Although she never set foot in Maryland prior to one month ago, Ella Haetzni has quickly found the state to be a home away from home.
The Jerusalem native ventured nearly 6,000 miles to begin her two-year stint as a shlicha at the Jewish Federation of Howard County. Afterward, she plans to pursue a degree at an Israel-based university.
“I believe that if I can help — even if it’s just a little bit — to strengthen the connection between Israel and Jews living in the states, then I can make an impact in this community,” Haetzni said. “I’m excited to meet people, build relationships and learn what it means to be an American Jew.”
The now Columbia resident served as an officer in the Education Corps of the Israel Defense Forces before she became a counselor for a pre-army training program. Haetzni said her time as a counselor, where she worked with Israeli and Diaspora Jews, encouraged her to begin the next chapter of her life at the Federation.
Before leaving her beloved home, Haetzni’s adventurous spirit led her to hike the 683-mile Israel National Trail, snaking from the lush hills of northern Israel to the arid terrain of southern Israel. The 24-year-old was roughly 230 miles from completing the trail when she injured her leg, forcing her to stop her hike in February.
During the trek, she encountered a variety of Jewish communities, inspiring her to spearhead Israel Café at the Federation. The monthly lecture, held on the second Wednesday of every month from 11:30 a.m. to 1 p.m., will explore the different groups of people she met on her journey.
Describe the pre-army program and your experience as a counselor.
I helped run the program and helped the participants learn more about themselves, which also helped me learn more about myself. The idea behind the program is that participants will become more prepared for the army and also for life. They learn how to become leaders, travel across Israel and do physical training.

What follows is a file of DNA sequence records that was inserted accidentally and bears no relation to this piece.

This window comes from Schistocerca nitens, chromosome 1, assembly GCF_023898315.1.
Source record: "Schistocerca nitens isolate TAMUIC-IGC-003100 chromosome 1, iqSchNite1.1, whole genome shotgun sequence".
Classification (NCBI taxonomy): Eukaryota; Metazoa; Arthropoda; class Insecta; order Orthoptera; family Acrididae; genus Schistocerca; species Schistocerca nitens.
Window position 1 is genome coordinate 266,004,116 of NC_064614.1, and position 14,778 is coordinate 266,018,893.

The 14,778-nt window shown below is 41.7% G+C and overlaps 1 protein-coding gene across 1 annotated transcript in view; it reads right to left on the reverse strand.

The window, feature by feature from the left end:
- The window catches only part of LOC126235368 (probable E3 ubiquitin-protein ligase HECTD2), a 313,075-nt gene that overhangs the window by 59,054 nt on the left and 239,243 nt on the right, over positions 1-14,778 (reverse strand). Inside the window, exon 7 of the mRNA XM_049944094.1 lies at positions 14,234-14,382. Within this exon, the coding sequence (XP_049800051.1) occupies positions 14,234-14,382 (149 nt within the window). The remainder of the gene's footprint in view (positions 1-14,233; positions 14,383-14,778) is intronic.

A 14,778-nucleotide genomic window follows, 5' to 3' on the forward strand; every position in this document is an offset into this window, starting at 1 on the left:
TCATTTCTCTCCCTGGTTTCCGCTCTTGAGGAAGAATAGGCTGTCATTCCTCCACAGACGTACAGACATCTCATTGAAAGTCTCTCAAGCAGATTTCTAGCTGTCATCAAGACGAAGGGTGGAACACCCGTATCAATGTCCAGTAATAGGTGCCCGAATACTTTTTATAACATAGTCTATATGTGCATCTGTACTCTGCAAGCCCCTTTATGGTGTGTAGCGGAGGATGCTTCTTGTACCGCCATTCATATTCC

One of the unique things about the program is that it allows Israeli Jews as well as Jews from abroad — who are taking a gap year through a Masa program — to interact with one another. They live together, volunteer together and learn together. The program was in English for three months, and then we switched to Hebrew. Once the program was over, most of the gap-year students went back to the states to go to college and the Israelis went on to the army. The program also focuses on Jewish peoplehood and Israel as well as the connection between the two.
Why did you decide to become a shlicha?
Being a counselor in a pre-army program helped me understand the importance of the relationship between Israel and Jewish communities abroad. A lot of the other counselors I had worked with did the program of shlichut and told me about their experiences. I began to think that this was a really good time for me to explore Jewish communities outside of Israel.
What does your new position entail?
I will be holding a variety of events that will encourage people — from preschoolers to youth to adults — to explore what they know about Israel and learn more. Every month I’ll host Israel Café, and every Sunday I’ll work with religious school students at nearby synagogues. Since Israel is turning 70 this year, I’m hoping to do different types of events to celebrate her birthday.
How are you liking Maryland so far?
I traveled in the states for two months after completing my army service, but this is my first time in Maryland. I love the landscape here. There’s so many trees here, and it’s so green. And I really enjoy having a little forest just two minutes from my house in Columbia.